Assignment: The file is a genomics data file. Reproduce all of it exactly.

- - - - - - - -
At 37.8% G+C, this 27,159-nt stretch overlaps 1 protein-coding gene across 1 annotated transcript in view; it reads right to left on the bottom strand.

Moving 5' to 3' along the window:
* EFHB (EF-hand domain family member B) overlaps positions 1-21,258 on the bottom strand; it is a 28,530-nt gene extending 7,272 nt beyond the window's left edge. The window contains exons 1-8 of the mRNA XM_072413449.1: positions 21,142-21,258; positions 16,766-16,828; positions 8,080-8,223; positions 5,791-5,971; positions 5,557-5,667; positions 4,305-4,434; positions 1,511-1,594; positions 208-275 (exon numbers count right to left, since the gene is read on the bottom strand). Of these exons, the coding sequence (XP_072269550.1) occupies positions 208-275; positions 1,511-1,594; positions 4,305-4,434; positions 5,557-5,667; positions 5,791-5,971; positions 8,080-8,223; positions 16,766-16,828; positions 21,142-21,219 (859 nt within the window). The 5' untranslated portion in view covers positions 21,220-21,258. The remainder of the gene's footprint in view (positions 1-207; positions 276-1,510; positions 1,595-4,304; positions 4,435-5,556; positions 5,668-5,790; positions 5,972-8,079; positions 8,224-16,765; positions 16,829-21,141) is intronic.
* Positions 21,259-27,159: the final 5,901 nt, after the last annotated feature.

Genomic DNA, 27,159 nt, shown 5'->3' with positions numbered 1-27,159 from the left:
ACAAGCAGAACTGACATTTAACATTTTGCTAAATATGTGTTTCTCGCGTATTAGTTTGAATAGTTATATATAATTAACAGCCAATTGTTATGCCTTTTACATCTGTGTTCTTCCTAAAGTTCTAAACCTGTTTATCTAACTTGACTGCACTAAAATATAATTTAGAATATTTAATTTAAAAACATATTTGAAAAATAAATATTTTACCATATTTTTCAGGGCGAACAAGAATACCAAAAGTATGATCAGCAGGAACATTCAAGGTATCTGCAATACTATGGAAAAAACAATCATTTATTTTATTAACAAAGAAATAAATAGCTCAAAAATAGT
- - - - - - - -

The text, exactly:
At 37.8% G+C, this 27,159-nt stretch overlaps 1 protein-coding gene across 1 annotated transcript in view; it reads right to left on the bottom strand.

Moving 5' to 3' along the window:
* EFHB (EF-hand domain family member B) overlaps positions 1-21,258 on the bottom strand; it is a 28,530-nt gene extending 7,272 nt beyond the window's left edge. The window contains exons 1-8 of the mRNA XM_072413449.1: positions 21,142-21,258; positions 16,766-16,828; positions 8,080-8,223; positions 5,791-5,971; positions 5,557-5,667; positions 4,305-4,434; positions 1,511-1,594; positions 208-275 (exon numbers count right to left, since the gene is read on the bottom strand). Of these exons, the coding sequence (XP_072269550.1) occupies positions 208-275; positions 1,511-1,594; positions 4,305-4,434; positions 5,557-5,667; positions 5,791-5,971; positions 8,080-8,223; positions 16,766-16,828; positions 21,142-21,219 (859 nt within the window). The 5' untranslated portion in view covers positions 21,220-21,258. The remainder of the gene's footprint in view (positions 1-207; positions 276-1,510; positions 1,595-4,304; positions 4,435-5,556; positions 5,668-5,790; positions 5,972-8,079; positions 8,224-16,765; positions 16,829-21,141) is intronic.
* Positions 21,259-27,159: the final 5,901 nt, after the last annotated feature.

Genomic DNA, 27,159 nt, shown 5'->3' with positions numbered 1-27,159 from the left:
ACAAGCAGAACTGACATTTAACATTTTGCTAAATATGTGTTTCTCGCGTATTAGTTTGAATAGTTATATATAATTAACAGCCAATTGTTATGCCTTTTACATCTGTGTTCTTCCTAAAGTTCTAAACCTGTTTATCTAACTTGACTGCACTAAAATATAATTTAGAATATTTAATTTAAAAACATATTTGAAAAATAAATATTTTACCATATTTTTCAGGGCGAACAAGAATACCAAAAGTATGATCAGCAGGAACATTCAAGGTATCTGCAATACTATGGAAAAAACAATCATTTATTTTATTAACAAAGAAATAAATAGCTCAAAAATAGT